Skip to main content
Read page text

Page Text

Reviews

Features

Inside The Wire 445 | March 2021

45 Reviews Index 46 Soundcheck New vinyl, CDs, downloads and streams, plus reissues and specialist columns, including: 47 William Parker Tonal polarities . By Marc Masters 51 Mica Levi Two for joy. By Leah Kardos 57 Black Top Squad goals. By Andy Hamilton 72 Print Run New music books: intensities in ten cities, Bessie Smith, Unsound arguments, and more 76 On Screen New films and DVDs: Paul Duane’s

Welcome To The Dark Ages; Midge Costin’s Making Waves: The Art Of Cinematic Sound 78 On Site Recent art shows: Look Out Shithead:

Episode 1; Syncopes 80 On Location Recent live events and streams:

Apartment House, Insides, Anna Koch & Claudia Molitor, and more

8 Unlimited Editions enmossed 8 Unofficial Channels Foxy Digitalis 10 Authentically Plastic The Ugandan DJ/producer majors in polyrhythmic dislocation. By Gloria Kiconco 12 Holland Andrews Phoning it in with the US vocalist/

composer. By George Grella 14 J Fisher The Los Angeles polymath introduces his selves. By Joseph Stannard 16 Marcin Pietruszewski Micro-sieving dataflows. By Emily Bick 18 Global Ear Our regular column continues to report on music in the time of pandemic. This month: the effect of Brexit and Covid-19 on gig and tour organisations 71 The Inner Sleeve Raven Chacon on New Red Order’s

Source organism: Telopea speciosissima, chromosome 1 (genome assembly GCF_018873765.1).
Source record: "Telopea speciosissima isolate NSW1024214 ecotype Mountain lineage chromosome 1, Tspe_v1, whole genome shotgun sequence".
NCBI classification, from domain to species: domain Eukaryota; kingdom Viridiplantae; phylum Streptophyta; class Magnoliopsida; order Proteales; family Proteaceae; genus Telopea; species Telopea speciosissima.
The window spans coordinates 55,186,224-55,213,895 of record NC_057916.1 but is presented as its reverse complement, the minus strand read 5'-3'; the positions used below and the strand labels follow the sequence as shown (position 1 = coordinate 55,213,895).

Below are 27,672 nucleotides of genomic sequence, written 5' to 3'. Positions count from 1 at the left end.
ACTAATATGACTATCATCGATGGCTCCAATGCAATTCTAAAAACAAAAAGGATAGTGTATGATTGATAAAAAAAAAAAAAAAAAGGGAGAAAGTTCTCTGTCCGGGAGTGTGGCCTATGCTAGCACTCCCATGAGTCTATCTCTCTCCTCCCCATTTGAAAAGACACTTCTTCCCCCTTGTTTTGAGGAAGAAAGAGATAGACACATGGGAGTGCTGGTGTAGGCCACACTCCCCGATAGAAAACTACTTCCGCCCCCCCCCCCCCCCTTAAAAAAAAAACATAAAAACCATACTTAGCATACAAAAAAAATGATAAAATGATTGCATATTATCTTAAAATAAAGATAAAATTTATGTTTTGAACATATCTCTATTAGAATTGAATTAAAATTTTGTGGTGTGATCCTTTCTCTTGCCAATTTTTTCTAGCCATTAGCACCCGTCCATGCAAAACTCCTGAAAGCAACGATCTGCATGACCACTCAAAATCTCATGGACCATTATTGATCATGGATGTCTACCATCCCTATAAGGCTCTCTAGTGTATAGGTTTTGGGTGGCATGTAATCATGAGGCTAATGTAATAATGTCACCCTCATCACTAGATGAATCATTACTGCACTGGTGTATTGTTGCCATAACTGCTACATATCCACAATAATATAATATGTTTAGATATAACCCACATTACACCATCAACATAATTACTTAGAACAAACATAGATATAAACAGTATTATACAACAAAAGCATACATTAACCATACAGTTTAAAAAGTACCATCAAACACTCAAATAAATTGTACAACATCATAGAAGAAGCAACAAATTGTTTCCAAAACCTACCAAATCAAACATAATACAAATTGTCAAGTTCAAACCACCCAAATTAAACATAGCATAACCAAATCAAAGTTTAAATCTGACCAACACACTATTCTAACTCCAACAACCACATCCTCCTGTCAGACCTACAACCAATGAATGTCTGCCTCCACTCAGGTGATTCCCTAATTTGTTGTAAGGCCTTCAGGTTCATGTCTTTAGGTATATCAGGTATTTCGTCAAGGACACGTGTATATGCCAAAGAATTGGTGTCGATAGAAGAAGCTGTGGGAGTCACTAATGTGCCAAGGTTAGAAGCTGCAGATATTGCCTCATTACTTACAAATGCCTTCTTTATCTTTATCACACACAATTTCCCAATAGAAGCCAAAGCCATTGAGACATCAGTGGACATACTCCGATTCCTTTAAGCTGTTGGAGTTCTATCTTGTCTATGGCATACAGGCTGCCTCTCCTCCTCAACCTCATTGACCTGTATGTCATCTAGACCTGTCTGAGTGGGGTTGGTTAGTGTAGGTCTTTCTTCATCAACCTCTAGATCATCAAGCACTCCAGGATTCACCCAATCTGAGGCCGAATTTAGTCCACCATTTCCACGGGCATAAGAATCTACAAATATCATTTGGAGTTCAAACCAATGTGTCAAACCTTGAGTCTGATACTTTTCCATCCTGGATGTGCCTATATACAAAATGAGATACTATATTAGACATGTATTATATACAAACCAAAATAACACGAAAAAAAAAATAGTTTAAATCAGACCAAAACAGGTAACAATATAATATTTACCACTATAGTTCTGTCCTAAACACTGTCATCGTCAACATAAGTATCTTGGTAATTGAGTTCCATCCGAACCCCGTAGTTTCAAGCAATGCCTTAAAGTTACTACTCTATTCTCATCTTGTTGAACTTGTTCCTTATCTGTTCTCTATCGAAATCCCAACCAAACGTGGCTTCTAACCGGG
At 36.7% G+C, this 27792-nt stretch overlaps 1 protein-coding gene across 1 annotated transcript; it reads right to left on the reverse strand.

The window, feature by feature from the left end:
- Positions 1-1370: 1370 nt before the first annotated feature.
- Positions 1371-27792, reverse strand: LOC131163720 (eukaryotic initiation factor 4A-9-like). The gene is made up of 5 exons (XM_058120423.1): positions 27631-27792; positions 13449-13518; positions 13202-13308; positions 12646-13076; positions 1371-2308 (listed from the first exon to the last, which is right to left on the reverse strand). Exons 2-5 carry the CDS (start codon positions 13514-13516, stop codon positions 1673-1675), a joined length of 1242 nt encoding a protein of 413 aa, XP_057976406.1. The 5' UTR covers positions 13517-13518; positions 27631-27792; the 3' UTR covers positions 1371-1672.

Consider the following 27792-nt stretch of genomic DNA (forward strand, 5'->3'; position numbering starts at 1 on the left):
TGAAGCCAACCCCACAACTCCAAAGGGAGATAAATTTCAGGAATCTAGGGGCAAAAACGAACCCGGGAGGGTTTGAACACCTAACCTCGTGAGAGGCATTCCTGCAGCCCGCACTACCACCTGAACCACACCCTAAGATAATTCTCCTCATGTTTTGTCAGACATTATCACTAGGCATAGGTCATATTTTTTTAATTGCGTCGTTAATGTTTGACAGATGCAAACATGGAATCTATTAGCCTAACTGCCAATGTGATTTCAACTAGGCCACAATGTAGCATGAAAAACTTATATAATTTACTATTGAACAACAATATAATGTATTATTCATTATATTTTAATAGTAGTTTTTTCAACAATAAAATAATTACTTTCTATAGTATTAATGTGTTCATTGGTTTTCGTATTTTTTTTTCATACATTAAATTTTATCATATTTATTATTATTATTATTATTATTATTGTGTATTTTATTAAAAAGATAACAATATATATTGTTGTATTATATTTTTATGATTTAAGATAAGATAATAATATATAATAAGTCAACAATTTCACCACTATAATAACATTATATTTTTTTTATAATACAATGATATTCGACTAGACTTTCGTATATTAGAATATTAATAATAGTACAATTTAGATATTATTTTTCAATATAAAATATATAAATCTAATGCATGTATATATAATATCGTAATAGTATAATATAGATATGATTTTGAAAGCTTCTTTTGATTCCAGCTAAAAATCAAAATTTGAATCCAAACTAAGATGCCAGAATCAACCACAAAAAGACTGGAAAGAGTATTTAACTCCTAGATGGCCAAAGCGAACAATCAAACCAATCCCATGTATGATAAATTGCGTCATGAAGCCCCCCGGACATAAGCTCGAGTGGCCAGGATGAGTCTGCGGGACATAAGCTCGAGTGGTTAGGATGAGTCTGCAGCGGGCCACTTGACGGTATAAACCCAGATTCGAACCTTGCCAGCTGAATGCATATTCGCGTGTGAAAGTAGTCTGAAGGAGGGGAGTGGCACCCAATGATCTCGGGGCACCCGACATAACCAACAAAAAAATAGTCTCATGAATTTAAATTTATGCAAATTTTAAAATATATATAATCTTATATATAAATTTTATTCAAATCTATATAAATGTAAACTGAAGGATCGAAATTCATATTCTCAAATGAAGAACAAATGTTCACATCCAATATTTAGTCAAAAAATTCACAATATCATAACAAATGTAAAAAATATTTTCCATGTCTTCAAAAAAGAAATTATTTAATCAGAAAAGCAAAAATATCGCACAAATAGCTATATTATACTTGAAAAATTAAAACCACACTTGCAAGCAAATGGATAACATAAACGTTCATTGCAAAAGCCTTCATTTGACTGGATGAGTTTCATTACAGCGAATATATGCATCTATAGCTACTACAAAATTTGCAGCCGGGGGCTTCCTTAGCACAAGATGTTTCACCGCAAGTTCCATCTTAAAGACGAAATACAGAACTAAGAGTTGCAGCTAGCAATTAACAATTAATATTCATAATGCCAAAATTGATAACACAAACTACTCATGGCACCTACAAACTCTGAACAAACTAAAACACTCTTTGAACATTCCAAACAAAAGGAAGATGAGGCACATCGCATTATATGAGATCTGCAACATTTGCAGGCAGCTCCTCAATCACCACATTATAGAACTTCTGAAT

Never Settle 98 Epiphanies

Adrian Sherwood gets a lesson in overload from Mark Stewart

Invisible Jukebox 22 Femi × Made Kuti The flame-keepers of Afrobeat test each other with a mystery record selection

Over a nearly 70 year career with 100-odd album credits from Sun Ra to Bobby Hutcherson, the reedist has maintained his faith in the power of collective improvisation. By Howard Mandel 26 OSEES With his label Castle Face releasing the ever shifting music of his primary project along with his collaborators and even archival recordings of The Fall, John Dwyer places himself at the centre of a psychedelic hurricane. By Dave Segal

30 James Spaulding

36 Maggie Nicols The veteran experimental vocalist discusses the trail she has blazed from 1960s jazz clubs through Spontaneous Music Ensemble and Feminist Improvising Group to her brand new debut solo album. By Louise Gray

4 Masthead 6 Letters 44 Charts The Office Ambience and other playlists 91 Out There Festivals, concerts, gigs, clubs 96 Subscribe Print, digital, downloads and CDs

Cover: Maggie Nicols photographed by Clare Shilland

Skip to main content